||Cycle-Time Reduction, %||Tens. Str., kpsi||Elong. @ Yield, %||Flex. Mod.,
|Notched Izod Impact,
66 psi, F
|MFI, g/10 min|
|PC + 33% Glass|
Close-Up On Technology: Processing AidColloidal Silica Processing Aid Slashes Molding Cycle Times
By Lilli Manolis Sherman, Senior Editor
Ultra-fine synthetic silica particles have been shown in laboratory and commercial field trials to reduce injection molding cycle times by 20% to 30% in polypropylene, filled and unfilled nylon, PBT, and ABS. This processing advantage is accompanied by retention and even improvement of key physical properties. Other reported benefits are improved color dispersion and reduced flow lines and surface defects. What’s more, the silica additive is said to mix easily with resin pellets in a blender, so melt pre-compounding is not required.
Nan-O-Sil ASD additive is high-purity, amorphous, colloidal silica in the form of a white powder. The spherical particles range in size from 0.02 to 0.55 microns (20 to 550 nanometers). Nan-O-Sil ASD is manufactured and marketed by Energy Strategy Associates, Inc., which has been working with technical consulting and R&D firm Rheo-Plast Associates to develop applications for this additive. Headed by Dr. Pravin L. Shah, Rheo-Plast specializes in polymer rheology and its application to extrusion, injection molding, and compounding of engineering plastics and blends/alloys. Rheo-Plast conducted laboratory testing of Nan-O-Sil in a variety of resins. Dr. Shah supplied the test results to Plastics Technology for this article.
Injection molded sample bars were obtained by first tumbling resin pellets with Nan-O-Sil ASD for 15 min in a Conair blender. The additive coated the pellets well and uniformly, Shah reports.
The most dramatic results with Nan-O-Sil ASD are the cycle-time reductions for PP, unfilled nylon 6, glass-filled nylon 66, unfilled PBT, and ABS (see Table 1). The additive also shows utility as a reinforcing filler that can raise the stiffness of PP and both stiffness and strength of nylon 6 and PBT (Tables 2 to 5). Depending on the resin and the amount of Nan-O-Sil used, there was little or no sacrifice of other properties, such as elongation or toughness.
In glass-filled nylons, using larger amounts of Nan-O-Sil ASD appears to have potential for reducing the amount of glass fiber required to improve strength and stiffness. One trial compared the physical properties of 13% glass or 10% Nan-O-Sil in nylon 6. As shown in Table 4, colloidal silica imparted a greater increase in tensile strength and flexural modulus than did the glass fiber. According to Shah, an in-depth study of combinations of Nan-O-Sil ASD and glass fiber is under way and results will be published next year.
HOW IT WORKS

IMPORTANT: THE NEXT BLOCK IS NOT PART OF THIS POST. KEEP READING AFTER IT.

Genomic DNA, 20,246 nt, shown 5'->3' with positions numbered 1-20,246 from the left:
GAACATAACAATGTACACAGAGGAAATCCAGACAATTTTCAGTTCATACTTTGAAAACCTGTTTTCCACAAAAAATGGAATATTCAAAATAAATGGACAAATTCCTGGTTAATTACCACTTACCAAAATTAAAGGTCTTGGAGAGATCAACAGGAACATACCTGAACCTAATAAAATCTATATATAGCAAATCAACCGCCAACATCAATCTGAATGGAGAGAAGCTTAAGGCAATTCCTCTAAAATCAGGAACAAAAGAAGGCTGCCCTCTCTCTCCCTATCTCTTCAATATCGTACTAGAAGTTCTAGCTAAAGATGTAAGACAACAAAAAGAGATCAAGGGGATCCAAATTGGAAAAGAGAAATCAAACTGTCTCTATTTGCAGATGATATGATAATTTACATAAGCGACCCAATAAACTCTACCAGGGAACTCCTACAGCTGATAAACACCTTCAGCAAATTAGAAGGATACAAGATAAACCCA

Although the precise mechanism by which Nan-O-Sil ASD reduces cycle times and improves strength properties of molded plastics is still unclear, Shah says the additive has been shown to work at low addition levels of 0.4% to 0.8% as a heat sink to reduce the amount of cooling required during molding. Based on Brabender torque rheometer data, he also postulates that the additive works as a processing aid to reduce the shear gradient at the gate and facilitate melt flow orientation.
Also not clearly understood at present is the apparent melting-point depression observed in PP, though no such effect was evident in nylon. Further work is under way to determine the additive’s behavior in melt processing.
|Table 2—Nan-O-Sil ASD in Polypropylene|
||Tensile Str. @ Yield, psi||
|Tensile Mod., psi||Gardner Impact, in.-lb/in.||
|Flex. Str., psi||MFI, g/10 min||Melt Point, C|
|TABLE 3—Nan-O-Sil ASD in Nylon 6|
|Material||Tens. Str. @ Yield, psi||Elongation @ Yield, %||Tensile Mod., psi||Gardner Impact,
|Flexural Modulus, psi||Flexural Strength, psi||HDT @
66 psi, F
|Nylon 6 Control||8710||4.5||315,000||2.18||224,000||9300||140|
|Nylon 6 + 0.4%
|Nylon 6 + 0.8%
|TABLE 4—Nan-O-Sil ASD Vs. Glass Fiber in Nylon 6|
|Material||Tensile Str. @ Yield, psi||Elongation @ Yield, %||Tensile Mod., psi||Gardner Impact,
|Flexural Modulus, psi||Flexural Strength, psi||HDT @
66 psi, F
|Nylon 6 Control||8710||4.5||315,000||2.18||224,000||9300||140|
|Nylon 6 + 13% Glass||8760||4.5||320,000||2.18||227,000||9330||140|
|Nylon 6 + 10%
|Table 5—Nan-O-Sil ASD in PBT|
||Tensile Str. @ Yield, psi||Elongation @ Yield, %||Tensile Modulus, psi||Gardner Impact,
|Flexural Modulus, psi||Flex. Str., psi||MFI, g/10 min|
|PBT+ 0.4% Nan-O-Sil||7400||3.4||151,000||2.14||374,000||3570||8.2|
|PBT+ 0.8% Nan-O-Sil||7600||3.2||144,000||2.1||380,000||3520||8.1|
A Study on the Effect of Nan-O-Sil ASD on Cooling Time Reduction
A Study of The Effect of Nan-O-Sil ASD Processing Aid For Significantly Reducing The Cycle Time in Injection Molding And Improving Strength and Toughness of PP, nylons, and PBT
Dr. Pravin L. Shah
Rheo-Plast Associates, Inc.
Reading PA 19608
A comprehensive technical investigation was undertaken to determine the effect of Nan-O-Sil ASD, an ultra fine, high purity, amorphous colloidal Silicone Dioxide powder (see Table 1 for chemical description of the additive) on injection molding cycle time and physical properties of PP, unfilled and glass filled nylon 6, glass filled nylon 66, and unfilled PBT.
The results of this study show that at 0.4 to 0.8 weight percent concentration the Nan-O-Sil ASD additive is found to be very effective in significantly reducing the cycle time in injection molding and improving the strength and toughness of PP, nylon 6 and nylon 66, and PBT materials as described below: